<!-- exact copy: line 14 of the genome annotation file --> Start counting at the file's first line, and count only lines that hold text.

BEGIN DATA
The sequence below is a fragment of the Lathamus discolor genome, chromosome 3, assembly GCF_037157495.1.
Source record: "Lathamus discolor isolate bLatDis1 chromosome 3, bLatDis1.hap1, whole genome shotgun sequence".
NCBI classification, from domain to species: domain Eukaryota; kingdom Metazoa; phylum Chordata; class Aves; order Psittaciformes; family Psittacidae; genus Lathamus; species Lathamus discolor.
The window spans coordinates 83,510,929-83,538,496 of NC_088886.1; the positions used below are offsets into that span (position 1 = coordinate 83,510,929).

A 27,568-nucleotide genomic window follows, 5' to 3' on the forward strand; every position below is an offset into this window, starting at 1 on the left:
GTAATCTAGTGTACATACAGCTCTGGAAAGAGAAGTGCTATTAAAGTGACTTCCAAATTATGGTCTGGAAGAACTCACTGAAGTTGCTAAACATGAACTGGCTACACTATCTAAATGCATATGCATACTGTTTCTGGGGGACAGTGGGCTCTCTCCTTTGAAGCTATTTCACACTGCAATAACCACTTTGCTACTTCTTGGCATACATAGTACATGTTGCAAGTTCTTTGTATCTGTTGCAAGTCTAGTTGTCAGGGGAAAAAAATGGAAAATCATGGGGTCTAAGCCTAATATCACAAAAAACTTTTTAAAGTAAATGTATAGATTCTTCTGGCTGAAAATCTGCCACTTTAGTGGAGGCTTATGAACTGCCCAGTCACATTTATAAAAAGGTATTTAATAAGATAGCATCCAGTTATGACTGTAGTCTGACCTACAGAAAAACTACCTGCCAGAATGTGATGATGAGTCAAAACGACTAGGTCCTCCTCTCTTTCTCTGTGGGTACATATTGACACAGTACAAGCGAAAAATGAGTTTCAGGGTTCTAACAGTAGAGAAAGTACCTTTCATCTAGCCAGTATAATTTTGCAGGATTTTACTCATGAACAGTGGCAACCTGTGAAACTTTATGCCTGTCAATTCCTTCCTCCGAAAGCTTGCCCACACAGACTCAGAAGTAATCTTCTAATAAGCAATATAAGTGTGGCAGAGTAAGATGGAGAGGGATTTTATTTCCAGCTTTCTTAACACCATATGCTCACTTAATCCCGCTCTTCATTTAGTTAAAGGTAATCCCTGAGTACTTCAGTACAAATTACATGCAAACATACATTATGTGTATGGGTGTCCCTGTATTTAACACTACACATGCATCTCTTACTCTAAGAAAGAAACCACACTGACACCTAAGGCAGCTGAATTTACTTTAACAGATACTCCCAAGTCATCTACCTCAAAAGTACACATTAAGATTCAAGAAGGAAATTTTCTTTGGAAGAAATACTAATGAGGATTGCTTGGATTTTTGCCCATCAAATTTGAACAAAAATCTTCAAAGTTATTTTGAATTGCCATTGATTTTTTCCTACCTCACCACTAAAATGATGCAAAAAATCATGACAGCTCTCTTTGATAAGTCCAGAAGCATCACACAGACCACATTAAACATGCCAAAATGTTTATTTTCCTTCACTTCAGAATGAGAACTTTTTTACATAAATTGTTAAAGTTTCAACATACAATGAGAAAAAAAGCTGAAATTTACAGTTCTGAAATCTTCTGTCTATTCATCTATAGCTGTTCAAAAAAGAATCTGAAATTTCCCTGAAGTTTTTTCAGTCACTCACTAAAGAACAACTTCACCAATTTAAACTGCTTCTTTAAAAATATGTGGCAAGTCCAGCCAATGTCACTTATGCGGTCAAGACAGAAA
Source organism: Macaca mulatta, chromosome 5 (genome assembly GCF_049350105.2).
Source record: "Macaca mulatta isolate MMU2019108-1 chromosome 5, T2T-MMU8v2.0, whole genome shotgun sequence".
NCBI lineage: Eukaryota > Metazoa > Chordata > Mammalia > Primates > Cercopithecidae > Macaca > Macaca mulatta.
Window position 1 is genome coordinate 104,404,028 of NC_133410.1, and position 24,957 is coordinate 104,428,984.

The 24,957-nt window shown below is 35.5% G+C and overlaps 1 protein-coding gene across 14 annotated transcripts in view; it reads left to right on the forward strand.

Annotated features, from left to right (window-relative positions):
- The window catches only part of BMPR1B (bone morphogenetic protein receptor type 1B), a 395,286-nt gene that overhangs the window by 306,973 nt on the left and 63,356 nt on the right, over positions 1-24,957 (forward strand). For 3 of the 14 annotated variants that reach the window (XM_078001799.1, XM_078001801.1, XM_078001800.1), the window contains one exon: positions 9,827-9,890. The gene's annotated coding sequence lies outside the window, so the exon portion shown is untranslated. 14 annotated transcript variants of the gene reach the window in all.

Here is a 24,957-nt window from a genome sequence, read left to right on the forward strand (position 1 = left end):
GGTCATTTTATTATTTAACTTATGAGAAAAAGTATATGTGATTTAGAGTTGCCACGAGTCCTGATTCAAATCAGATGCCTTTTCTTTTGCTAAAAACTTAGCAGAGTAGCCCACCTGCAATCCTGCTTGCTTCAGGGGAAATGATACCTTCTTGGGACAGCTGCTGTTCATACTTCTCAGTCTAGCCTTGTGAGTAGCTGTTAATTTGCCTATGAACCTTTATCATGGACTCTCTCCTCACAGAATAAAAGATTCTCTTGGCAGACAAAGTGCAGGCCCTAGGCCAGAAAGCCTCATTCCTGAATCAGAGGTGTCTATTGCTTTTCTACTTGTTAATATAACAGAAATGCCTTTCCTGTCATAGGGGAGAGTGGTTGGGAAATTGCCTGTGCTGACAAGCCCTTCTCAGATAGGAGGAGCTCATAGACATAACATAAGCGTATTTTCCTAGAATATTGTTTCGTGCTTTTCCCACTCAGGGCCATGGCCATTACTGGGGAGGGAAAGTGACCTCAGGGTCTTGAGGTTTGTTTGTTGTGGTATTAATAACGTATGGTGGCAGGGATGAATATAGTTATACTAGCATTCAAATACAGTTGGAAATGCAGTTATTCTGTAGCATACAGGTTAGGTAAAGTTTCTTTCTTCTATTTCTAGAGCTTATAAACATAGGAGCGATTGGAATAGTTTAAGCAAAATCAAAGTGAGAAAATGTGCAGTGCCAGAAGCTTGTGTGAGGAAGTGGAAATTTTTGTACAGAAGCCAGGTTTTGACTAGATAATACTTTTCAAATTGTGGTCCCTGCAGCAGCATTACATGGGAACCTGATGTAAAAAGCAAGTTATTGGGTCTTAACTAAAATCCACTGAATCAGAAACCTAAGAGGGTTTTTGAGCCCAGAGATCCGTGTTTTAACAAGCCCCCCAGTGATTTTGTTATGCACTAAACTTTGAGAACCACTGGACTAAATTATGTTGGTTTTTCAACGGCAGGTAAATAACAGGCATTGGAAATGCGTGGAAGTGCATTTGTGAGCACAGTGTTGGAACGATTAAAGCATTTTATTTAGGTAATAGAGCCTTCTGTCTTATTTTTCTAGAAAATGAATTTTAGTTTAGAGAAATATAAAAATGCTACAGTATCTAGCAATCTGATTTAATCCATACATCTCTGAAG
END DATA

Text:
Here is a 24,957-nt window from a genome sequence, read left to right on the forward strand (position 1 = left end):